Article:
Sensitive to these arguments, the ANSM, whose mission is to ensure health security, initially refused to acknowledge the generic status to medicines competing with Durogesic, thereby allowing the laboratory to temporarily achieve its objective to delay their market entry in France. More than a year later, the ANSM finally granted the generic status, accompanying its market authorization with a warning message recommending medical supervision of certain patients (including older people and children) in the event of a change of specialty (e.g. a reference specialty by a specialty generic, a specialty generic by a reference specialty, or a specialty generic by another specialty generic) based on fentanyl.

  1. A global and structured disparagement campaign

Second, the FCA established that, after the issue of the market authorization for the generic, the sanctioned laboratory massively disseminated an alarmist message on the risks of prescribing or dispensing the generic. This characterized a disparagement campaign, which was based on the differences between the originator product and the generic, including the size and the amount of active ingredient present. According to the FCA, the idea was to instill doubts regarding the effects of a possible change of treatment from Durogesic to a generic.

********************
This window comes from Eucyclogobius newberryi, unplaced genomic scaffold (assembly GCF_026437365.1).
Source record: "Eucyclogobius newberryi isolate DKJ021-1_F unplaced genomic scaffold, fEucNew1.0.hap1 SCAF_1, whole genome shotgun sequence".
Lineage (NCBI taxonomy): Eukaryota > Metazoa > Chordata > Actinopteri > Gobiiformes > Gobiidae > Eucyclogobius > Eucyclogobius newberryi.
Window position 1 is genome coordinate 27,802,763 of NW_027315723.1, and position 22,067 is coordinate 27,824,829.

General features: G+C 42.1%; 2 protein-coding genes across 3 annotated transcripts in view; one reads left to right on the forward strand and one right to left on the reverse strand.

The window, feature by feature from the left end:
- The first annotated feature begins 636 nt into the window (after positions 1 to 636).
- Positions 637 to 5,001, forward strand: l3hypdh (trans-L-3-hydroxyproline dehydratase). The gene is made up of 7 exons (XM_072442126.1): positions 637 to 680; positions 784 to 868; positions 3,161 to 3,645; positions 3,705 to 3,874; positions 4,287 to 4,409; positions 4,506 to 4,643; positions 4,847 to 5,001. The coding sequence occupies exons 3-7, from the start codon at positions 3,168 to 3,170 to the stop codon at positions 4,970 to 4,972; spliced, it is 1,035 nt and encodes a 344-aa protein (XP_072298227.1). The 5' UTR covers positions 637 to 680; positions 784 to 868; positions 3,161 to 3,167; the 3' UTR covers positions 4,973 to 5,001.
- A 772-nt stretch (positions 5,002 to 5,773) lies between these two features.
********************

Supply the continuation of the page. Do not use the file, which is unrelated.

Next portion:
In this context, the laboratory mobilized and formed 300 medical sales representatives to spread the message to all doctors and pharmacists in hospital or private practice. A health information letter was also widely distributed by mail, email, fax and in specialized press. The campaign was further supplemented by distance training of doctors and pharmacists and phone calls.

In addition, the FCA considered that the laboratory misrepresented the content of the warning message issued by the ANSM by circulating an inaccurate and incomplete presentation of the risks associated with the substitution. In the above-mentioned health information letter, only the risk associated with Durogesic’s substitution with generics was emphasized whereas ANSM’s warning message was general and mentioning all cases involving substitution, including the substitution of the generic specialty by the reference specialty.

This misleading message contributed to a very low penetration of the Durogesic’s generic on the market. The substitution objectives were not achieved and the substitution rate observed was even lower than what the fined laboratory anticipated.